- Buyer's guide
A notable, five-year anniversary was reached recently for a benchmark industry damage prevention program. And while it received some publicity, perhaps the program didn’t get as much attention as it deserved, especially when one considers the benefits – including health and safety – that have been credited to a simple three digit number: 811.
The federally-mandated national "Call Before You Dig" number 811 was created to help protect not only utility contractors, but the public in general, from unintentionally hitting underground utility lines while working on digging projects. Being principally promoted by the Common Ground Alliance, the 811 awareness program has been touted as being even more successful than most had dreamed possible. Much of the CGA’s recent annual convention highlighted the awareness and rapid growth of people using 811.
The “811 – Know what’s below. Call before you dig,” branding program has driven public recognition to high levels. The logo/message is even featured in NASCAR races. A car is sponsored as the 3M/811 #16 Ford Fusion.
Perhaps the most unique application and awareness-building effort for 811 appears in the form of a custom motorcycle. Paul Teutul, Jr., star of the Discovery Channel’s hit series “American Chopper: Junior vs. Senior,” was contacted by One Call Concepts President/CEO Tom Hoff about building a chopper as a way to “give back” to the industry. Teutul took the project to heart and even featured it on his television show. He attended the convention where the custom chopper was displayed.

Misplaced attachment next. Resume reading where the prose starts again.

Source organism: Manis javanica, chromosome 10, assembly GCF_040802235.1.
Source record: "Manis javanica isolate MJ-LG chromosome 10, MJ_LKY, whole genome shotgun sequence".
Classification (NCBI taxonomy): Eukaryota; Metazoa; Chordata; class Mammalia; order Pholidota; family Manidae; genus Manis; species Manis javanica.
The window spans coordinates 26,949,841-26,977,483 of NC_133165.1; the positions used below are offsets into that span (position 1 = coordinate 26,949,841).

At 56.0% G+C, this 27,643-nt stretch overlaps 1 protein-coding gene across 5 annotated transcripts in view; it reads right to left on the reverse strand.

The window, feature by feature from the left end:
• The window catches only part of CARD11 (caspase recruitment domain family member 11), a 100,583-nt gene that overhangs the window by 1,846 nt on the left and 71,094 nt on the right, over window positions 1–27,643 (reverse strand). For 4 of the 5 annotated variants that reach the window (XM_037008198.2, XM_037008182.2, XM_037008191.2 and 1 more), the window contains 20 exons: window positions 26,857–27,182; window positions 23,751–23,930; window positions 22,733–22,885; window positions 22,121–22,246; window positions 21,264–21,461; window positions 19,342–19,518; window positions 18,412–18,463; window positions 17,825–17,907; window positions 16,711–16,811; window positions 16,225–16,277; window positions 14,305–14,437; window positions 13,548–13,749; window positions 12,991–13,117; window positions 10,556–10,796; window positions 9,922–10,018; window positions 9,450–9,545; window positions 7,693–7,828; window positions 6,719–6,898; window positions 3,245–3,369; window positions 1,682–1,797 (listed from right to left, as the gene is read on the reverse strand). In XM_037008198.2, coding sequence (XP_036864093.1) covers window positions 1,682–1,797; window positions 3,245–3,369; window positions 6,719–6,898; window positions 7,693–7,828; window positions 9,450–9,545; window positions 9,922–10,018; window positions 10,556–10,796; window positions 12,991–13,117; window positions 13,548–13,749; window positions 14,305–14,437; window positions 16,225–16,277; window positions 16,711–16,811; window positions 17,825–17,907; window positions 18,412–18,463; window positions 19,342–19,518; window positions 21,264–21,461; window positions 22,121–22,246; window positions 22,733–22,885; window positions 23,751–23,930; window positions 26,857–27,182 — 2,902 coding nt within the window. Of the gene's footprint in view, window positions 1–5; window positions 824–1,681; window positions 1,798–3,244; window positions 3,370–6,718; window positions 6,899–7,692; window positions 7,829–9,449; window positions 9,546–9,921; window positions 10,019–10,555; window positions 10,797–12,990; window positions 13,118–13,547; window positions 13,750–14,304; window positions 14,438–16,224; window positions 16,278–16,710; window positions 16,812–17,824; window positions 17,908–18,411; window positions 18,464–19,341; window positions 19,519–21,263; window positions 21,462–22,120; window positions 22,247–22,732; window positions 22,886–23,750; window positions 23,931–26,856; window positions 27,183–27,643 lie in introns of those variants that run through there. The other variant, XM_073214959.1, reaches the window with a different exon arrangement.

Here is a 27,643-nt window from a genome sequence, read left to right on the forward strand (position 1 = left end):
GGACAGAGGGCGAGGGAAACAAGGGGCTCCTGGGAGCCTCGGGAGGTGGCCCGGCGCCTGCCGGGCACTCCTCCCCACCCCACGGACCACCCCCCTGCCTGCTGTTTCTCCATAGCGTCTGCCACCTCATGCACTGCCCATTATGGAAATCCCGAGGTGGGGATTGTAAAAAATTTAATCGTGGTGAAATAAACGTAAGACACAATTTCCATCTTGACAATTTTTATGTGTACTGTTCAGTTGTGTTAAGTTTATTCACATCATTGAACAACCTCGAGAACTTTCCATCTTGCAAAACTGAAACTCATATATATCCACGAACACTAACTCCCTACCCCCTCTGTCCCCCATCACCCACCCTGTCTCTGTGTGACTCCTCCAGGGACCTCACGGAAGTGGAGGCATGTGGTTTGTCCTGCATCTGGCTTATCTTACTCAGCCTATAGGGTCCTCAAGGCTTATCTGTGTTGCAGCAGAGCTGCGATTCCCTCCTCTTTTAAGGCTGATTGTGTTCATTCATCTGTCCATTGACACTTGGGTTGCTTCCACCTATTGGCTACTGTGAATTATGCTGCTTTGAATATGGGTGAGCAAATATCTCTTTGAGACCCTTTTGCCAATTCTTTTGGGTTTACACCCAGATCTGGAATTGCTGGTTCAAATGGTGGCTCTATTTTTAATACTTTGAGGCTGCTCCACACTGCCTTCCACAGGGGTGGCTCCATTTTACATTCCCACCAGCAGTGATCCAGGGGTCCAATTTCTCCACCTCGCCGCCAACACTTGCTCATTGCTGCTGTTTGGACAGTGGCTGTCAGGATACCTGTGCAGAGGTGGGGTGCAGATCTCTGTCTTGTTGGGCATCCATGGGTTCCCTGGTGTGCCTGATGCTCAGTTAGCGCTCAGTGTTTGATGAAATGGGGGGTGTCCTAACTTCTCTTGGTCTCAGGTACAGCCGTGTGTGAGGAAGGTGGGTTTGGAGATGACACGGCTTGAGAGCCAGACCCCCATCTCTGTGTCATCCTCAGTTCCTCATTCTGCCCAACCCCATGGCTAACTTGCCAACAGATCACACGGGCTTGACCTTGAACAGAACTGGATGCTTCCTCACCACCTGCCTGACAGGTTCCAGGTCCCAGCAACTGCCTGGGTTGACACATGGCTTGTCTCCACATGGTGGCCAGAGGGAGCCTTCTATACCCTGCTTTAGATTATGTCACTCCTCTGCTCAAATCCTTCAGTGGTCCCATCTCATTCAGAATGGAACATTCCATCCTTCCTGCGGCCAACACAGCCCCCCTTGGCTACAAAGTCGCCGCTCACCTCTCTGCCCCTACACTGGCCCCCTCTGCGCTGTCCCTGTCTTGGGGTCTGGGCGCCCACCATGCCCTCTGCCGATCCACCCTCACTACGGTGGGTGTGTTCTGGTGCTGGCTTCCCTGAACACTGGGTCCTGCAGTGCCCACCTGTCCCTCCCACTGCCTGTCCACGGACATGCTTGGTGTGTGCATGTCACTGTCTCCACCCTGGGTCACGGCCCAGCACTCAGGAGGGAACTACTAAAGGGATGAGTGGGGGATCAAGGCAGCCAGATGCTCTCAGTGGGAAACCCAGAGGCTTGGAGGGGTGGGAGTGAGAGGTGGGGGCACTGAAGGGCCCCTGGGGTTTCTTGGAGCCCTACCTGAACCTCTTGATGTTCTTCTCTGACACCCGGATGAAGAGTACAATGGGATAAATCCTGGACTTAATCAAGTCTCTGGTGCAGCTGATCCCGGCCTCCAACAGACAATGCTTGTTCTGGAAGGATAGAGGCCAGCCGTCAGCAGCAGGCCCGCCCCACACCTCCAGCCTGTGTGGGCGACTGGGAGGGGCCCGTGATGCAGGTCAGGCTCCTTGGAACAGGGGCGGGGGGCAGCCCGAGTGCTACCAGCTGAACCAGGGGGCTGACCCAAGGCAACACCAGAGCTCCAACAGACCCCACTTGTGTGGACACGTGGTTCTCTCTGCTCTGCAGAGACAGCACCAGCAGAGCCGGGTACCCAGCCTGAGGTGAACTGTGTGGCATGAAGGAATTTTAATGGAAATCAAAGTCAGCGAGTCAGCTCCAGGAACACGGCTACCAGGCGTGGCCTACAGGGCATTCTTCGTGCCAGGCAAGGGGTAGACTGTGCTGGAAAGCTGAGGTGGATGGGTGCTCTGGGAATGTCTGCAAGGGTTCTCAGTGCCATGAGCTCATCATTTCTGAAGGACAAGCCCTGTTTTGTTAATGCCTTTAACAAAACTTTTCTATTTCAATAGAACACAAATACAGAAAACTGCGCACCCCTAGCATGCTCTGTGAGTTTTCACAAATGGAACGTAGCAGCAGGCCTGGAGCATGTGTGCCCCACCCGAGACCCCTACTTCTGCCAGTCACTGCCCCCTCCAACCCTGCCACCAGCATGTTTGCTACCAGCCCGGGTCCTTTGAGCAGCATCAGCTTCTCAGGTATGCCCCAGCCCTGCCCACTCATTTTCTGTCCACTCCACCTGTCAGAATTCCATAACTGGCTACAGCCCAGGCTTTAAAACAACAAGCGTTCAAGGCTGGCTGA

The industry support for 811 has come from many companies and in many forms. One of the most notable supporters has been John Deere. The company has aggressively promoted the use of 811 throughout its organization, dealers and to its customers.
Of course, 811 is just part of the CGA’s efforts to raise awareness and ensure safety in underground utility construction. Officially formed in 2000, the CGA represents a continuation of the damage prevention efforts embodied by the Common Ground Study which was sponsored by the U.S. Department of Transportation and completed in 1999. The initiative represented the collaborative work of 160 industry professionals who identified best practices relating to damage prevention. The CGA has grown to over 1,400 individual members, 180 member organizations and 44 sponsors.
The CGA estimates that as many as one-third of underground utility damage incidents are the result of a failure to call 811 -- in other words, incidents that could have been prevented. But by any definition, the CGA efforts have been incredibly successful.